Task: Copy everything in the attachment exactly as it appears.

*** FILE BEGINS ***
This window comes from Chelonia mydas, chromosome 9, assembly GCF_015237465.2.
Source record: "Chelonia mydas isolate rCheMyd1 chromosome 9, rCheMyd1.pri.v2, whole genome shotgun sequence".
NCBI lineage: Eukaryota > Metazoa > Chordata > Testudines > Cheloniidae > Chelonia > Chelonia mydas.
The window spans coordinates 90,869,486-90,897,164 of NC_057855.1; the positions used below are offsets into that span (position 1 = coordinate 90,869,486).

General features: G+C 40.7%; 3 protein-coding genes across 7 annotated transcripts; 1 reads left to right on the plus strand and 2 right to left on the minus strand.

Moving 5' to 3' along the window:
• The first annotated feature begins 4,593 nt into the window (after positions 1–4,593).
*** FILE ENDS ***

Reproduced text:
This window comes from Chelonia mydas, chromosome 9, assembly GCF_015237465.2.
Source record: "Chelonia mydas isolate rCheMyd1 chromosome 9, rCheMyd1.pri.v2, whole genome shotgun sequence".
NCBI lineage: Eukaryota > Metazoa > Chordata > Testudines > Cheloniidae > Chelonia > Chelonia mydas.
The window spans coordinates 90,869,486-90,897,164 of NC_057855.1; the positions used below are offsets into that span (position 1 = coordinate 90,869,486).

General features: G+C 40.7%; 3 protein-coding genes across 7 annotated transcripts; 1 reads left to right on the plus strand and 2 right to left on the minus strand.

Moving 5' to 3' along the window:
• The first annotated feature begins 4,593 nt into the window (after positions 1–4,593).